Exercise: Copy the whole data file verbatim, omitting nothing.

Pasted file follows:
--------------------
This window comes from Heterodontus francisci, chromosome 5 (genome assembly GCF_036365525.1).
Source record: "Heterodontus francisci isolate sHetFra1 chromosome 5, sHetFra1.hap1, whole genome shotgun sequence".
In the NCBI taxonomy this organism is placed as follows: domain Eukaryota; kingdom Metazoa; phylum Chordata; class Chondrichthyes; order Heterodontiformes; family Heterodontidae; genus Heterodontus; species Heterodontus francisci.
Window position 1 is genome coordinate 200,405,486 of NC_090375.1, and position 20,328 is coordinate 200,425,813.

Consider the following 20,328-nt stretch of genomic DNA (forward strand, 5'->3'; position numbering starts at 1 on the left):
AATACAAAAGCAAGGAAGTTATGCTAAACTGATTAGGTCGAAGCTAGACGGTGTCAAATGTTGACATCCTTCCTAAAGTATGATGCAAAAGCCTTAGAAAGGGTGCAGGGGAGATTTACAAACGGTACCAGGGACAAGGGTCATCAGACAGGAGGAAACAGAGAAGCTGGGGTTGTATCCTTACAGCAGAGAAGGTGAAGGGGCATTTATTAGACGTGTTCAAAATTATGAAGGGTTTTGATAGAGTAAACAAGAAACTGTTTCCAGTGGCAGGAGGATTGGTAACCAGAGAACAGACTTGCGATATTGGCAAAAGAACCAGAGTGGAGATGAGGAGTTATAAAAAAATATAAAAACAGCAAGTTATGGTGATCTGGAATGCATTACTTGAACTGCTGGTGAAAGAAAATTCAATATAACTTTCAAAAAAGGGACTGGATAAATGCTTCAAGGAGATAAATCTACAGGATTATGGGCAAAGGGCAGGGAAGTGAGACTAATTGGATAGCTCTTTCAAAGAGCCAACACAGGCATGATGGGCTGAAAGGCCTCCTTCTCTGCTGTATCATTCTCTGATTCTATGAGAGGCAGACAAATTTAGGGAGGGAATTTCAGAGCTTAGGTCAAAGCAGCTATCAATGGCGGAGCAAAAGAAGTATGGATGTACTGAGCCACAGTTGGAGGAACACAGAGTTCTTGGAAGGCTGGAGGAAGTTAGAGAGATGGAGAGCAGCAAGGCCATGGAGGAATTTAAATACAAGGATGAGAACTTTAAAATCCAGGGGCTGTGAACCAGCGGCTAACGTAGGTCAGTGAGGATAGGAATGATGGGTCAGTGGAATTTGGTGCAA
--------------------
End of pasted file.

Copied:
This window comes from Heterodontus francisci, chromosome 5 (genome assembly GCF_036365525.1).
Source record: "Heterodontus francisci isolate sHetFra1 chromosome 5, sHetFra1.hap1, whole genome shotgun sequence".
In the NCBI taxonomy this organism is placed as follows: domain Eukaryota; kingdom Metazoa; phylum Chordata; class Chondrichthyes; order Heterodontiformes; family Heterodontidae; genus Heterodontus; species Heterodontus francisci.
Window position 1 is genome coordinate 200,405,486 of NC_090375.1, and position 20,328 is coordinate 200,425,813.

Consider the following 20,328-nt stretch of genomic DNA (forward strand, 5'->3'; position numbering starts at 1 on the left):
AATACAAAAGCAAGGAAGTTATGCTAAACTGATTAGGTCGAAGCTAGACGGTGTCAAATGTTGACATCCTTCCTAAAGTATGATGCAAAAGCCTTAGAAAGGGTGCAGGGGAGATTTACAAACGGTACCAGGGACAAGGGTCATCAGACAGGAGGAAACAGAGAAGCTGGGGTTGTATCCTTACAGCAGAGAAGGTGAAGGGGCATTTATTAGACGTGTTCAAAATTATGAAGGGTTTTGATAGAGTAAACAAGAAACTGTTTCCAGTGGCAGGAGGATTGGTAACCAGAGAACAGACTTGCGATATTGGCAAAAGAACCAGAGTGGAGATGAGGAGTTATAAAAAAATATAAAAACAGCAAGTTATGGTGATCTGGAATGCATTACTTGAACTGCTGGTGAAAGAAAATTCAATATAACTTTCAAAAAAGGGACTGGATAAATGCTTCAAGGAGATAAATCTACAGGATTATGGGCAAAGGGCAGGGAAGTGAGACTAATTGGATAGCTCTTTCAAAGAGCCAACACAGGCATGATGGGCTGAAAGGCCTCCTTCTCTGCTGTATCATTCTCTGATTCTATGAGAGGCAGACAAATTTAGGGAGGGAATTTCAGAGCTTAGGTCAAAGCAGCTATCAATGGCGGAGCAAAAGAAGTATGGATGTACTGAGCCACAGTTGGAGGAACACAGAGTTCTTGGAAGGCTGGAGGAAGTTAGAGAGATGGAGAGCAGCAAGGCCATGGAGGAATTTAAATACAAGGATGAGAACTTTAAAATCCAGGGGCTGTGAACCAGCGGCTAACGTAGGTCAGTGAGGATAGGAATGATGGGTCAGTGGAATTTGGTGCAA